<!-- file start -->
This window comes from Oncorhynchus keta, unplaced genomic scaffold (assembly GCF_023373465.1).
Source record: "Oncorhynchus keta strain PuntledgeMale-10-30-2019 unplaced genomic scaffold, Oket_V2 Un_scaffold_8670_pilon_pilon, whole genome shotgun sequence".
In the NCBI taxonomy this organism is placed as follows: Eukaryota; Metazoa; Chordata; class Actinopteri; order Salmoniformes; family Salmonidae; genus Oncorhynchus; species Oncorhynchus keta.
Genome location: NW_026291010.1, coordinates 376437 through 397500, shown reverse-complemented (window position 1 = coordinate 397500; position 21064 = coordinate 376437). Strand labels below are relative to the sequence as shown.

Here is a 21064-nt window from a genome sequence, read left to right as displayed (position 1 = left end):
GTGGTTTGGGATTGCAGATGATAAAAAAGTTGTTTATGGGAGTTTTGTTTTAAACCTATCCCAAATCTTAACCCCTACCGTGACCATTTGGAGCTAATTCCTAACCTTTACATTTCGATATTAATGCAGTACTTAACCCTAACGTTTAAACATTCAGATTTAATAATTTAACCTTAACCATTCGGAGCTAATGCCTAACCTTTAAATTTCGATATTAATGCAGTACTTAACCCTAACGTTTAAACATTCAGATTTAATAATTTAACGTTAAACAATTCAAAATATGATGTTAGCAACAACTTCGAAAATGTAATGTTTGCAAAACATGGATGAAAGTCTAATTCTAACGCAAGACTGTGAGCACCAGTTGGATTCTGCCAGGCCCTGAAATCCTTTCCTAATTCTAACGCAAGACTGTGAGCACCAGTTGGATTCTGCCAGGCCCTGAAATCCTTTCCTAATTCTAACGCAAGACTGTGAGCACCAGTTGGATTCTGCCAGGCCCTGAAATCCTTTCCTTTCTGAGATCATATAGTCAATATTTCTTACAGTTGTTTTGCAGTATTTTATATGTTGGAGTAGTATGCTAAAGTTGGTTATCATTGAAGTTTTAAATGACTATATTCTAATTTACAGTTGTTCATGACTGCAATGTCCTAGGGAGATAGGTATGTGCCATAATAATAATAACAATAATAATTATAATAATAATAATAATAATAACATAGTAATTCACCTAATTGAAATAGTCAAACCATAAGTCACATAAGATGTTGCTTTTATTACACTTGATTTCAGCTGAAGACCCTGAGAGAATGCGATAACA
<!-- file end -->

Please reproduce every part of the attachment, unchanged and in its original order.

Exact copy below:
This window comes from Oncorhynchus keta, unplaced genomic scaffold (assembly GCF_023373465.1).
Source record: "Oncorhynchus keta strain PuntledgeMale-10-30-2019 unplaced genomic scaffold, Oket_V2 Un_scaffold_8670_pilon_pilon, whole genome shotgun sequence".
In the NCBI taxonomy this organism is placed as follows: Eukaryota; Metazoa; Chordata; class Actinopteri; order Salmoniformes; family Salmonidae; genus Oncorhynchus; species Oncorhynchus keta.
Genome location: NW_026291010.1, coordinates 376437 through 397500, shown reverse-complemented (window position 1 = coordinate 397500; position 21064 = coordinate 376437). Strand labels below are relative to the sequence as shown.

Here is a 21064-nt window from a genome sequence, read left to right as displayed (position 1 = left end):
GTGGTTTGGGATTGCAGATGATAAAAAAGTTGTTTATGGGAGTTTTGTTTTAAACCTATCCCAAATCTTAACCCCTACCGTGACCATTTGGAGCTAATTCCTAACCTTTACATTTCGATATTAATGCAGTACTTAACCCTAACGTTTAAACATTCAGATTTAATAATTTAACCTTAACCATTCGGAGCTAATGCCTAACCTTTAAATTTCGATATTAATGCAGTACTTAACCCTAACGTTTAAACATTCAGATTTAATAATTTAACGTTAAACAATTCAAAATATGATGTTAGCAACAACTTCGAAAATGTAATGTTTGCAAAACATGGATGAAAGTCTAATTCTAACGCAAGACTGTGAGCACCAGTTGGATTCTGCCAGGCCCTGAAATCCTTTCCTAATTCTAACGCAAGACTGTGAGCACCAGTTGGATTCTGCCAGGCCCTGAAATCCTTTCCTAATTCTAACGCAAGACTGTGAGCACCAGTTGGATTCTGCCAGGCCCTGAAATCCTTTCCTTTCTGAGATCATATAGTCAATATTTCTTACAGTTGTTTTGCAGTATTTTATATGTTGGAGTAGTATGCTAAAGTTGGTTATCATTGAAGTTTTAAATGACTATATTCTAATTTACAGTTGTTCATGACTGCAATGTCCTAGGGAGATAGGTATGTGCCATAATAATAATAACAATAATAATTATAATAATAATAATAATAATAACATAGTAATTCACCTAATTGAAATAGTCAAACCATAAGTCACATAAGATGTTGCTTTTATTACACTTGATTTCAGCTGAAGACCCTGAGAGAATGCGATAACA